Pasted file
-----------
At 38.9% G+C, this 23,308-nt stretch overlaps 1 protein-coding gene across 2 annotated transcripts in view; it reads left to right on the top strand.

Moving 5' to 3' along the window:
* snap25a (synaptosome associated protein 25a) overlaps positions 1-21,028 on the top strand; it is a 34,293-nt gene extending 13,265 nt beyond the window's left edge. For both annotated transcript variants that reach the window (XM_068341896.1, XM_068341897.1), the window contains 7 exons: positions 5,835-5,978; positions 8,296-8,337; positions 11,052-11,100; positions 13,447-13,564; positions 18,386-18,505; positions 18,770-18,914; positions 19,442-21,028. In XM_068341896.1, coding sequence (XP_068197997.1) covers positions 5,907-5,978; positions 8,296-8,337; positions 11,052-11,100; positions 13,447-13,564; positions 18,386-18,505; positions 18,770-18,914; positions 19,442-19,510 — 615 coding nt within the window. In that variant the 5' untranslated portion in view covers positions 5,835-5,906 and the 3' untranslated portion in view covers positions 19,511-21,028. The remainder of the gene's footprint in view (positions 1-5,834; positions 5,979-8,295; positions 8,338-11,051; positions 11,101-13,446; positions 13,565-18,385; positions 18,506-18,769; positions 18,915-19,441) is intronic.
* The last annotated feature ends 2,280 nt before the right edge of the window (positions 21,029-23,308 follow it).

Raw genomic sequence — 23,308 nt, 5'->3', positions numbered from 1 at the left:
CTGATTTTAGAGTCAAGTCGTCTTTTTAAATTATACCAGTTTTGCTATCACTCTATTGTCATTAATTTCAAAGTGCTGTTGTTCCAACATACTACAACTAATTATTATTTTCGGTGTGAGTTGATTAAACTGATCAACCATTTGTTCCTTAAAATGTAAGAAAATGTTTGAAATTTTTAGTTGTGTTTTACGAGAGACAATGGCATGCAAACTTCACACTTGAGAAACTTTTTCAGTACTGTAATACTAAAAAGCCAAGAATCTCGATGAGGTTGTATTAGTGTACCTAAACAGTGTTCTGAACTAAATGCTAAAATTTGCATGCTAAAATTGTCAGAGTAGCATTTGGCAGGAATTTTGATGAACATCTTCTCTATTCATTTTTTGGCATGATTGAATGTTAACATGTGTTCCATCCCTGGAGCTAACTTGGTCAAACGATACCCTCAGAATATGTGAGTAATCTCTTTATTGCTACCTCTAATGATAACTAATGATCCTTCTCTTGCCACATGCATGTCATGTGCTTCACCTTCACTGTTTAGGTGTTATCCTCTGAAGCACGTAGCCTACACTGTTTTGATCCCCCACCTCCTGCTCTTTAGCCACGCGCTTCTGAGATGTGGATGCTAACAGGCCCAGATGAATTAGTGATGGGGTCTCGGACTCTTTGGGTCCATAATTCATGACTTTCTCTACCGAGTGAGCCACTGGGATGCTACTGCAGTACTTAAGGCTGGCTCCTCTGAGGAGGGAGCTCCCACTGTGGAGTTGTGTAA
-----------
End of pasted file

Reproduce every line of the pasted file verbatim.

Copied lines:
At 38.9% G+C, this 23,308-nt stretch overlaps 1 protein-coding gene across 2 annotated transcripts in view; it reads left to right on the top strand.

Moving 5' to 3' along the window:
* snap25a (synaptosome associated protein 25a) overlaps positions 1-21,028 on the top strand; it is a 34,293-nt gene extending 13,265 nt beyond the window's left edge. For both annotated transcript variants that reach the window (XM_068341896.1, XM_068341897.1), the window contains 7 exons: positions 5,835-5,978; positions 8,296-8,337; positions 11,052-11,100; positions 13,447-13,564; positions 18,386-18,505; positions 18,770-18,914; positions 19,442-21,028. In XM_068341896.1, coding sequence (XP_068197997.1) covers positions 5,907-5,978; positions 8,296-8,337; positions 11,052-11,100; positions 13,447-13,564; positions 18,386-18,505; positions 18,770-18,914; positions 19,442-19,510 — 615 coding nt within the window. In that variant the 5' untranslated portion in view covers positions 5,835-5,906 and the 3' untranslated portion in view covers positions 19,511-21,028. The remainder of the gene's footprint in view (positions 1-5,834; positions 5,979-8,295; positions 8,338-11,051; positions 11,101-13,446; positions 13,565-18,385; positions 18,506-18,769; positions 18,915-19,441) is intronic.
* The last annotated feature ends 2,280 nt before the right edge of the window (positions 21,029-23,308 follow it).

Raw genomic sequence — 23,308 nt, 5'->3', positions numbered from 1 at the left:
CTGATTTTAGAGTCAAGTCGTCTTTTTAAATTATACCAGTTTTGCTATCACTCTATTGTCATTAATTTCAAAGTGCTGTTGTTCCAACATACTACAACTAATTATTATTTTCGGTGTGAGTTGATTAAACTGATCAACCATTTGTTCCTTAAAATGTAAGAAAATGTTTGAAATTTTTAGTTGTGTTTTACGAGAGACAATGGCATGCAAACTTCACACTTGAGAAACTTTTTCAGTACTGTAATACTAAAAAGCCAAGAATCTCGATGAGGTTGTATTAGTGTACCTAAACAGTGTTCTGAACTAAATGCTAAAATTTGCATGCTAAAATTGTCAGAGTAGCATTTGGCAGGAATTTTGATGAACATCTTCTCTATTCATTTTTTGGCATGATTGAATGTTAACATGTGTTCCATCCCTGGAGCTAACTTGGTCAAACGATACCCTCAGAATATGTGAGTAATCTCTTTATTGCTACCTCTAATGATAACTAATGATCCTTCTCTTGCCACATGCATGTCATGTGCTTCACCTTCACTGTTTAGGTGTTATCCTCTGAAGCACGTAGCCTACACTGTTTTGATCCCCCACCTCCTGCTCTTTAGCCACGCGCTTCTGAGATGTGGATGCTAACAGGCCCAGATGAATTAGTGATGGGGTCTCGGACTCTTTGGGTCCATAATTCATGACTTTCTCTACCGAGTGAGCCACTGGGATGCTACTGCAGTACTTAAGGCTGGCTCCTCTGAGGAGGGAGCTCCCACTGTGGAGTTGTGTAA